|KIT:||Valom 1/72 Northrop BT-1|
|REVIEWER:||Scott Van Aken|
|NOTES:||Injected multi-media kit with etched, resin and vacuformed parts.|
The Northrop BT was a two seat, single engine, monoplane, dive bomber built by the Northrop Corporation for the US Navy. At the time Northrop was a subsidiary of the Douglas Aircraft Company. The design of the initial version began in 1935. A 700 hp Pratt and Whitney XR-1535-66 Twin Wasp Jr. double row, radial air-cooled engine powered the aircraft. The aircraft had slotted flaps and a landing gear that partially retracted.
The next iteration of the BT, designated the XBT-1 was equipped with a 750 hp R-1535 engine. This aircraft was followed in 1936 by the BT-1 that was powered by an 825 hp Pratt and Whitney R-1535-94 engine. 54 aircraft were built, more than enough to equip two squadrons, one aboard Yorktown and the other aboard Enterprise. Other ships used the Helldiver biplane or the later Vindicator. One of the BT-1 aircraft was modified with a fixed tricycle landing gear and was the first such aircraft to land on an aircraft carrier.
The next version, the XBT-2, was a BT-1 aircraft modified in 1939 by Douglas Aircraft Company to incorporate a fully retracting landing gear, wing slots, a re-designed canopy, and was powered by an 800 hp Wright XR-1820-32 radial air-cooled engine. The XBT-2 became the prototype for the Douglas SBD-1.
Valom has been making interesting multimedia short run kits for a few years now and each one seems to be an improvement over the one previous. This is to be expected for as one gains experience, one learns what works and what doesn't. When the BT-1 was announced late last year, I was very much looking forward to it. It is an aircraft that has been overlooked by many kit makers, though I'm sure that there have been vacuformed and resin versions, I've not seen them.
It is not a lovely plane, but it is very important in the history of Naval Aviation, being the progenitor of the famous SBD Dauntless, both designed by John Northrop, who was a brilliant designer, but who was not good at keeping aircraft companies together, having his first one bought out by Douglas and losing control of the second in a hostile takeover.
Anyway, this kit has nicely engraved panel lines that some may think are too large, but I don't and a coat of paint will lessen this impression. The fabric control surfaces are represented by some raised lines and no real fabric detail. However, most of us don't think that is a concern. There is some framework detail on the inside of the cockpit. Large pieces will have small ejector towers that one will want to remove and I saw one sink area on a bulkhead piece. Small pieces have medium size sprue gates so care will be needed to remove them.
Resin is used for a majority of the interior bits like the floor, seats, instrument panel and various other bits such as the engine banks, exhaust and bomb body. These parts are very nicely cast and have small or thin resin attachment points so that one can use a hobby knife to remove them from the pour stubs.
There are two photo-etch frets. one is for the dive brakes and is very nicely done. The other is for various smaller pieces like bomb fins, seat belts, instrument panels, and other small bits. You have a choice of an injected or vacuformed canopy. Both are well done and quite clear. I like this option as those who want to show off the inside can use the vac canopy while others can use the injected one.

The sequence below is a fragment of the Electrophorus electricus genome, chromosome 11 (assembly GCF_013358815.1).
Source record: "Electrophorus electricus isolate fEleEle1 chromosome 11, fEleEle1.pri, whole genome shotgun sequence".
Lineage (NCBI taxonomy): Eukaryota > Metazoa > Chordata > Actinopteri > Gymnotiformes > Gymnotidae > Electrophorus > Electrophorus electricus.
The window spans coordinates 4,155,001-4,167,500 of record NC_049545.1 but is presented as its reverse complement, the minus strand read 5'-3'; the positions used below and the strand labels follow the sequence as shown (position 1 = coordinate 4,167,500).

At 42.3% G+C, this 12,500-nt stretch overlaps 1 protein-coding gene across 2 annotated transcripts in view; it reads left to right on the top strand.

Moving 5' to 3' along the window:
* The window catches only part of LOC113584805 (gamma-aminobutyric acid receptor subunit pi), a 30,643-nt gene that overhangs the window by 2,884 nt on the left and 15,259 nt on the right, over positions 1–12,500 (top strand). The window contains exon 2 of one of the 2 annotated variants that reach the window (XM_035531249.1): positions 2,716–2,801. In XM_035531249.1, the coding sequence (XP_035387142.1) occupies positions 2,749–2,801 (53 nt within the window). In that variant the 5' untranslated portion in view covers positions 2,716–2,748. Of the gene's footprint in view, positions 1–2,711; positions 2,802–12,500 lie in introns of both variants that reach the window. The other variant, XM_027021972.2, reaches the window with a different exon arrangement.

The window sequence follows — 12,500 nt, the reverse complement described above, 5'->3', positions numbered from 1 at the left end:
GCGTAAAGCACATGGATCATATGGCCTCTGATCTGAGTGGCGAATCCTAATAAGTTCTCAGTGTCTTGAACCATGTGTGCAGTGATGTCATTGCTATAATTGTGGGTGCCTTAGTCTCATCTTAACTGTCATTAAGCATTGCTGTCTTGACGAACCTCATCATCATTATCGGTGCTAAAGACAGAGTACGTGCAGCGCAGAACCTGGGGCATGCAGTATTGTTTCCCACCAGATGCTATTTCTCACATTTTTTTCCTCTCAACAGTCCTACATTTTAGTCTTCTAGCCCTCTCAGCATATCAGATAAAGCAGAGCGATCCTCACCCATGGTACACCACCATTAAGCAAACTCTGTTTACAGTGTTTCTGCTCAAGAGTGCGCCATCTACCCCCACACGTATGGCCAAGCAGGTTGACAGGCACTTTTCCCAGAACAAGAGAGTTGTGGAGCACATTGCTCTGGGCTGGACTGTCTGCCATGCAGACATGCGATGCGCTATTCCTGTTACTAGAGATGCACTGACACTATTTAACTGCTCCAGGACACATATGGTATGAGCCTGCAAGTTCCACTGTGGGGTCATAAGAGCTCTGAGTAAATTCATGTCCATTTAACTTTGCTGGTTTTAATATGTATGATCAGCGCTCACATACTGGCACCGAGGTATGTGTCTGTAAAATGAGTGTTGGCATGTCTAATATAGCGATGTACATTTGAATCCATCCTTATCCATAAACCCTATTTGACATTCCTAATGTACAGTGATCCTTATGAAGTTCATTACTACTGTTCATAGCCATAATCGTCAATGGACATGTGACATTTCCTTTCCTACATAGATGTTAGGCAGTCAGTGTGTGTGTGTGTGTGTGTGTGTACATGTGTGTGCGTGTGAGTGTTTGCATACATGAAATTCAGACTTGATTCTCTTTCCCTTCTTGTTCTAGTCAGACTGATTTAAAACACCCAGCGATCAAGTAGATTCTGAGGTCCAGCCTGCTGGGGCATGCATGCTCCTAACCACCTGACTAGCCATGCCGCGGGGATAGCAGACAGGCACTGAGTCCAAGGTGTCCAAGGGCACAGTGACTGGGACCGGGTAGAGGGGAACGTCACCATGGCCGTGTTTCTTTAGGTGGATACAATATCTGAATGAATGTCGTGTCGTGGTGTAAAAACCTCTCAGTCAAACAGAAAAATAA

Instructions are on a glossy paper and are well done. A breakdown of parts, and several nicely drawn construction steps are included. The ID tags are considerably smaller than earlier kits and much appreciated. Colors are given in Humbrol, Agma, Model Master, Gunze and FS 595 references. The painting and decal guide is in full color. Markings are given for the two units that operated the aircraft. One is the box art squadron, VB-5 aboard the Yorktown in 1937/38. It has a red tail section with a blue nose, wing, and fuselage band. The blue did not print well and looks purple, but it is blue. The other with VB-6 aboard the Enterprise has a blue tail section and wing bands. The decals are very well done and I noted no registration problems. Even the prop tip markings are provided. I should note that the 'B' for theVB-6 aircraft should probably be in black as it is not over a fuselage band.
You might also note from the image that the band on this plane from VB-5 is close to the canopy and there is a short hyphen (in this case in black and white) between each number/letter as was standard practice. The kit sheet does not provide these, but they are easy enough to make. The kit instructions also place the band and codes about halfway between the back of the canopy and the horizontal tail. I don't think this is right, but am willing to be proven wrong.
Here is another example, this time without the fuselage band. In case you were wondering why the canopy frames are canted so far forward, I think these pictures explain that!
Late Note: Well, thanks to a reader, I have a photo of an aircraft marked in a similar manner to the kit. That is, farther back and without dashes between the codes. Seems you have a choice! Another interesting difference is that the above images seem to have some sort of scoop on the top of the forward fuselage. Thought it was part of the hangar, but apparently not. Wonder what that is about?
Another superb subject from Valom. You'll see a full build review on this in the next few weeks as it is already on the bench for preliminary work. I'm looking forward to the XFM-1 and XP-75 that are coming, especially as I missed the Seagull and Walrus that were recently released.
My thanks to Valom for providing the review kit. Visit their website to see what other interesting models they offer.
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